Masataka Yoshida is expected to be posted by the NPB Champion Orix Buffaloes. This is a bit of a surprising move, as there had not been much buzz around Yoshida being posted until after the playoffs concluded.

That does not mean that Yoshida is not deserving of a look. He has been one of the most consistent hitters in the Pacific League over the last half-decade, posting a batting average of at least .300, an on-base percentage of at least .400, and a slugging percentage of at least .500 in each of the last six seasons.

Yoshida does have a reputation as a slugger, though that is a little misleading. He has never reached 30 home runs in a season (he hit a career high 29 in 2019), and has hit 21 home runs in each of the last two seasons.

Below is a great side view of Yoshida hitting a walk-off home run in Game 5 of the Japan Series:

And here is the normal broadcast view:


Yoshida has a bit of an uppercut in his swing, which allows him to maximize his power output from his smaller frame. Listed at 5’8” and 176 lbs, his frame is reminiscent of Dustin Pedoria’s and, like Pedroia, Yoshida has to put everything he has into his swings.

Despite the effort exerted on them, Yoshida demonstrates elite plate discipline skills. He struck out only 41 times this season (an 8% rate) while walking 80 times (16%), though the walk rate was boosted by 18 intentional walks. If we remove the intentional walks he still maintained a healthy 13% walk rate.

Yoshida isn’t just piling up stats against weaker arms either. The Pacific League is home to many of Japan’s best young pitchers. While he does not have to face teammate Yoshinobu Yamamoto, he has hit well against fellow MLB hopeful Koudai Senga, NPB wonderkid Roki Sasaki, and veteran Masahiro Tanaka. He’s a combined 19-for-53 (.358) with 10 walks against them. He’s also 10-for-24 (.417) in the last three seasons against the Pacific League’s top lefty relievers, Yuki Matsui and Livan Moinelo.

While Yoshida’s offensive stats look very good, there is another wrinkle to consider with him. NPB teams do not shift much in general, but Yoshida was an exception as he faced the shift regularly. With MLB teams unable to put three fielders on the right side, or put an infielder in short right field, Yoshida might find more holes in MLB infields to get hits through.

While Yoshida has proven everything he can with the bat in NPB, the rest of his game has some questions. Defensively he is likely limited to only left field. Yoshida’s size makes him too small for first base, where longer reach is desired to catch errant throws from infielders.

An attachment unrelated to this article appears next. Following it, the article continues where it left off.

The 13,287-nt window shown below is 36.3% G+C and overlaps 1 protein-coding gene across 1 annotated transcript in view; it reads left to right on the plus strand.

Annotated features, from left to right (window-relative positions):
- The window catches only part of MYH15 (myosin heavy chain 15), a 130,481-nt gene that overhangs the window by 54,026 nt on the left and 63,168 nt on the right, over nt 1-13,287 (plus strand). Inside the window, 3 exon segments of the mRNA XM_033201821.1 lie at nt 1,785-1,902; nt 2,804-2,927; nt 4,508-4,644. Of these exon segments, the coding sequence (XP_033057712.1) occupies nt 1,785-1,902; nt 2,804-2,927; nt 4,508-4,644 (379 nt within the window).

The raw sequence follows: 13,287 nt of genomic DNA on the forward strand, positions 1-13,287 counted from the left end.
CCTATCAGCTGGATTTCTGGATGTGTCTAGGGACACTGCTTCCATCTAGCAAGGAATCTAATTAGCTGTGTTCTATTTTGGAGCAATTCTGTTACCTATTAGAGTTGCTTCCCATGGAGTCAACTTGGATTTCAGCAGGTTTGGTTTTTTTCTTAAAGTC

His arm can also be a liability in right field, where he has played just over 600 innings since 2018, when we began tracking NPB data. In that time Yoshida has allowed runners to take an extra base (for example, go first to third on a single) on 64% of their opportunities in right field. Yoshida played only 23 innings in right field in 2021, and did not play there at all in 2022.

As a left fielder, teams could look for a way to maximize his abilities defensively. Over the last five years, Yoshida has totaled -15 DRS in 3,103 innings in left, averaging -3 DRS in around 600 innings per year (we judge NPB players using MLB out probabilities).

In the range and positioning component of DRS he has rated above-average on “shallow” plays in each year, while scoring negatively on “deep” plays in each year. If a team wants to use him in the outfield, they could dig deeper to determine how to optimally position him in left field in hopes of masking his deficiencies.

How much he can play in the field is also a concern. From 2018-2020 Yoshida played in every game for Orix, though he only played more than 100 games in the outfield in 2018. In the last two seasons he has missed some time and also seen more time at DH.

In 2022, played left field in only 39 of his 119 games, slotting in as the DH in his other 80 games. A positive COVID test and a hamstring injury limited his ability to stay on the field. He did start at left field in 9 of Orix’s 11 playoff games, while playing DH in the other two.

Similar to his defense, Yoshida’s speed is a bit of a question mark, and maybe more of a liability following his hamstring injury. He is slower than the typical small-framed outfielder, though his speed is much closer to below-average than basepath-clogging.

He was 4-for-4 stealing bases this season (with no attempts in 2021), suggesting he was opportunistic with his opportunities. Given his .447 OBP he was on base frequently, but ran sparingly. He also rarely finds an extra gear on liners in the gap, totaling exactly 1 triple in each of the past three seasons, and 7 total over his seven-year career.

Yoshida has been the best hitter that Orix has had since Ichiro, and will likely find a MLB home this off-season. While there are some questions regarding his defense, his elite offensive production will likely overshadow those other concerns.